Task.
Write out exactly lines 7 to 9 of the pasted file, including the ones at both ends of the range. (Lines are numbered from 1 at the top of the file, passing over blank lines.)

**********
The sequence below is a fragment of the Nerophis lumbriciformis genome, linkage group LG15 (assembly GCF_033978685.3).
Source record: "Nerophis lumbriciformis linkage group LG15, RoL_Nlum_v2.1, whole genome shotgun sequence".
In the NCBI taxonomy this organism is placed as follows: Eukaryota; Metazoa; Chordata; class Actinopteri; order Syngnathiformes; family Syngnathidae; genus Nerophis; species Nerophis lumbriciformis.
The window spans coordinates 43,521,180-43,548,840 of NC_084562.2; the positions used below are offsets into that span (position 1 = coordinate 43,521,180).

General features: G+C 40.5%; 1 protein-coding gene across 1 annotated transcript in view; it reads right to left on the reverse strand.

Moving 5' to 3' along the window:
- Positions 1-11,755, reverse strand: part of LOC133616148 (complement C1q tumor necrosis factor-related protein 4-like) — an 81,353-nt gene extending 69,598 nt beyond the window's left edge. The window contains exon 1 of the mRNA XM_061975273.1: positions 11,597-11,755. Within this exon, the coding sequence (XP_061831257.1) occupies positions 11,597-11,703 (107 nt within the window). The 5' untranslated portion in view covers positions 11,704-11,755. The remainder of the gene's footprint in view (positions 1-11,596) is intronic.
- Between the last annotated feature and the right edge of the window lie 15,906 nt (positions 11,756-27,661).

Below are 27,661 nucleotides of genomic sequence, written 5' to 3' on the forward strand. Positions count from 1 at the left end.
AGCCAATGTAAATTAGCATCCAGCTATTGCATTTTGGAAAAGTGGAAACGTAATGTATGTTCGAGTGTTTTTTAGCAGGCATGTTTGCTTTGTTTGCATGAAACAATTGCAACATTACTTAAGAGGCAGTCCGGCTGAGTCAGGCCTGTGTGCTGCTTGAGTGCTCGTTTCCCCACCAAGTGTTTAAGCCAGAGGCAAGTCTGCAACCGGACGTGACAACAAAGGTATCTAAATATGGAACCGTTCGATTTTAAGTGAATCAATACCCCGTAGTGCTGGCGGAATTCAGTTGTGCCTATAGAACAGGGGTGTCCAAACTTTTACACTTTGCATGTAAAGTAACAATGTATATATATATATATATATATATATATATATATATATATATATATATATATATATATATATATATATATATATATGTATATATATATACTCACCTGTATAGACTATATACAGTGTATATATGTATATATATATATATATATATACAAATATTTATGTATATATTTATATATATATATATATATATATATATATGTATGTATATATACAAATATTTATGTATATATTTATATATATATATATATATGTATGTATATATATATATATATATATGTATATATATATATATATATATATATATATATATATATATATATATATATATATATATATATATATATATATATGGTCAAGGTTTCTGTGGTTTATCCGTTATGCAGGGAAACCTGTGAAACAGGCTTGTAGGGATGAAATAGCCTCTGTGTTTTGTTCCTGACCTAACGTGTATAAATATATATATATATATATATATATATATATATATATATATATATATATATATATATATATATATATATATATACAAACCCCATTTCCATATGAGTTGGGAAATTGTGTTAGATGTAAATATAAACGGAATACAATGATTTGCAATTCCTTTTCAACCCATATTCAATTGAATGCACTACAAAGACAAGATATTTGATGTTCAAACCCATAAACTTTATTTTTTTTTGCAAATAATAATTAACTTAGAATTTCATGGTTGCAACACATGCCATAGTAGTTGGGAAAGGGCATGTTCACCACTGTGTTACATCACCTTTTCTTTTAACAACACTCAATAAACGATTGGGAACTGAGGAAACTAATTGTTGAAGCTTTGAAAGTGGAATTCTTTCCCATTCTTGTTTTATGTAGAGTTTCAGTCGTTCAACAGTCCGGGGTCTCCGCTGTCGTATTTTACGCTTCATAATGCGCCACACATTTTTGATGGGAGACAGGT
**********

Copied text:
- Positions 1-11,755, reverse strand: part of LOC133616148 (complement C1q tumor necrosis factor-related protein 4-like) — an 81,353-nt gene extending 69,598 nt beyond the window's left edge. The window contains exon 1 of the mRNA XM_061975273.1: positions 11,597-11,755. Within this exon, the coding sequence (XP_061831257.1) occupies positions 11,597-11,703 (107 nt within the window). The 5' untranslated portion in view covers positions 11,704-11,755. The remainder of the gene's footprint in view (positions 1-11,596) is intronic.
- Between the last annotated feature and the right edge of the window lie 15,906 nt (positions 11,756-27,661).

Below are 27,661 nucleotides of genomic sequence, written 5' to 3' on the forward strand. Positions count from 1 at the left end.